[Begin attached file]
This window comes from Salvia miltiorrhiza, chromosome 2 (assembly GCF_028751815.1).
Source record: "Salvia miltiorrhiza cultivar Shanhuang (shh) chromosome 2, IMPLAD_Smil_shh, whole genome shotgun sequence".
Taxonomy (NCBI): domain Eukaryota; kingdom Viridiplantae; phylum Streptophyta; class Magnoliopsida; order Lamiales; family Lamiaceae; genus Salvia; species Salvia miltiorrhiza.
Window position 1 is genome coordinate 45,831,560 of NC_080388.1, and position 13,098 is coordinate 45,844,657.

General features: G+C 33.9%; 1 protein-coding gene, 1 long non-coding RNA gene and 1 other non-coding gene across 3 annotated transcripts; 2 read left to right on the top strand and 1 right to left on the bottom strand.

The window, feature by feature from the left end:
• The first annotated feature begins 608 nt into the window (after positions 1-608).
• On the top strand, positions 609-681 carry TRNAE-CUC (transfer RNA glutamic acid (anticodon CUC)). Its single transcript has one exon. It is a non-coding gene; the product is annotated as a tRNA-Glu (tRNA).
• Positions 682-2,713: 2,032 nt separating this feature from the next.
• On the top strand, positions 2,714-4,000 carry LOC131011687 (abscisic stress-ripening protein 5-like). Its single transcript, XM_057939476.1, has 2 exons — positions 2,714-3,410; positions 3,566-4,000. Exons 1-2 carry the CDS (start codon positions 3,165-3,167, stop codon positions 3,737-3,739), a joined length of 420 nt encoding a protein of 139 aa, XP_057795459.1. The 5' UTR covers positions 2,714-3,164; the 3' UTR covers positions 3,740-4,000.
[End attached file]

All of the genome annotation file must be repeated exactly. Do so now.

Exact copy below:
This window comes from Salvia miltiorrhiza, chromosome 2 (assembly GCF_028751815.1).
Source record: "Salvia miltiorrhiza cultivar Shanhuang (shh) chromosome 2, IMPLAD_Smil_shh, whole genome shotgun sequence".
Taxonomy (NCBI): domain Eukaryota; kingdom Viridiplantae; phylum Streptophyta; class Magnoliopsida; order Lamiales; family Lamiaceae; genus Salvia; species Salvia miltiorrhiza.
Window position 1 is genome coordinate 45,831,560 of NC_080388.1, and position 13,098 is coordinate 45,844,657.

General features: G+C 33.9%; 1 protein-coding gene, 1 long non-coding RNA gene and 1 other non-coding gene across 3 annotated transcripts; 2 read left to right on the top strand and 1 right to left on the bottom strand.

The window, feature by feature from the left end:
• The first annotated feature begins 608 nt into the window (after positions 1-608).
• On the top strand, positions 609-681 carry TRNAE-CUC (transfer RNA glutamic acid (anticodon CUC)). Its single transcript has one exon. It is a non-coding gene; the product is annotated as a tRNA-Glu (tRNA).
• Positions 682-2,713: 2,032 nt separating this feature from the next.
• On the top strand, positions 2,714-4,000 carry LOC131011687 (abscisic stress-ripening protein 5-like). Its single transcript, XM_057939476.1, has 2 exons — positions 2,714-3,410; positions 3,566-4,000. Exons 1-2 carry the CDS (start codon positions 3,165-3,167, stop codon positions 3,737-3,739), a joined length of 420 nt encoding a protein of 139 aa, XP_057795459.1. The 5' UTR covers positions 2,714-3,164; the 3' UTR covers positions 3,740-4,000.